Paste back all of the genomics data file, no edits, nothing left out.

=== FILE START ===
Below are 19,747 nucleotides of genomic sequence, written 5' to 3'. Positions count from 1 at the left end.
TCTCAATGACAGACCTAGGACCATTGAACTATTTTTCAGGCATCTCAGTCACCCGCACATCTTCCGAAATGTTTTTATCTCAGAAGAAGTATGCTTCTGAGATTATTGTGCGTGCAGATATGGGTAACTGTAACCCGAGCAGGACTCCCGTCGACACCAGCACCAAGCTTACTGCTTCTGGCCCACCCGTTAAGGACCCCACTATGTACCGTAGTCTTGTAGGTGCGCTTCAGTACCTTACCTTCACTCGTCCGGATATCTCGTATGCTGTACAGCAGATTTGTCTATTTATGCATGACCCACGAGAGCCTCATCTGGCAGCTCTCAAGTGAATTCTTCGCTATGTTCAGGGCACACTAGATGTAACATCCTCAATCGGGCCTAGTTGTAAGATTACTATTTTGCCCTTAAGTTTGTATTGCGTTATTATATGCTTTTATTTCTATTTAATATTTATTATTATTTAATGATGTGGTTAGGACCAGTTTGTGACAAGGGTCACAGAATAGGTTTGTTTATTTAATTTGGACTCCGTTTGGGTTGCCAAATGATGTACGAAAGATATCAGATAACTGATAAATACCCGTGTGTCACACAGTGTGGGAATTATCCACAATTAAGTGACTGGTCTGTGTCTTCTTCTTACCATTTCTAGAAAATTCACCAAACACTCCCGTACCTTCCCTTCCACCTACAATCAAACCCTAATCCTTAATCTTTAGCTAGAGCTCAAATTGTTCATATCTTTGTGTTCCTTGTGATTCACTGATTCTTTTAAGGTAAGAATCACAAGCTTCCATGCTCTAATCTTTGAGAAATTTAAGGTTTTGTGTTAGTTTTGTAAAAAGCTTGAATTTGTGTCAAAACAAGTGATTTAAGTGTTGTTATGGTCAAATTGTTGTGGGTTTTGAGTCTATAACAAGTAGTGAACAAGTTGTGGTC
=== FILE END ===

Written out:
Below are 19,747 nucleotides of genomic sequence, written 5' to 3'. Positions count from 1 at the left end.
TCTCAATGACAGACCTAGGACCATTGAACTATTTTTCAGGCATCTCAGTCACCCGCACATCTTCCGAAATGTTTTTATCTCAGAAGAAGTATGCTTCTGAGATTATTGTGCGTGCAGATATGGGTAACTGTAACCCGAGCAGGACTCCCGTCGACACCAGCACCAAGCTTACTGCTTCTGGCCCACCCGTTAAGGACCCCACTATGTACCGTAGTCTTGTAGGTGCGCTTCAGTACCTTACCTTCACTCGTCCGGATATCTCGTATGCTGTACAGCAGATTTGTCTATTTATGCATGACCCACGAGAGCCTCATCTGGCAGCTCTCAAGTGAATTCTTCGCTATGTTCAGGGCACACTAGATGTAACATCCTCAATCGGGCCTAGTTGTAAGATTACTATTTTGCCCTTAAGTTTGTATTGCGTTATTATATGCTTTTATTTCTATTTAATATTTATTATTATTTAATGATGTGGTTAGGACCAGTTTGTGACAAGGGTCACAGAATAGGTTTGTTTATTTAATTTGGACTCCGTTTGGGTTGCCAAATGATGTACGAAAGATATCAGATAACTGATAAATACCCGTGTGTCACACAGTGTGGGAATTATCCACAATTAAGTGACTGGTCTGTGTCTTCTTCTTACCATTTCTAGAAAATTCACCAAACACTCCCGTACCTTCCCTTCCACCTACAATCAAACCCTAATCCTTAATCTTTAGCTAGAGCTCAAATTGTTCATATCTTTGTGTTCCTTGTGATTCACTGATTCTTTTAAGGTAAGAATCACAAGCTTCCATGCTCTAATCTTTGAGAAATTTAAGGTTTTGTGTTAGTTTTGTAAAAAGCTTGAATTTGTGTCAAAACAAGTGATTTAAGTGTTGTTATGGTCAAATTGTTGTGGGTTTTGAGTCTATAACAAGTAGTGAACAAGTTGTGGTC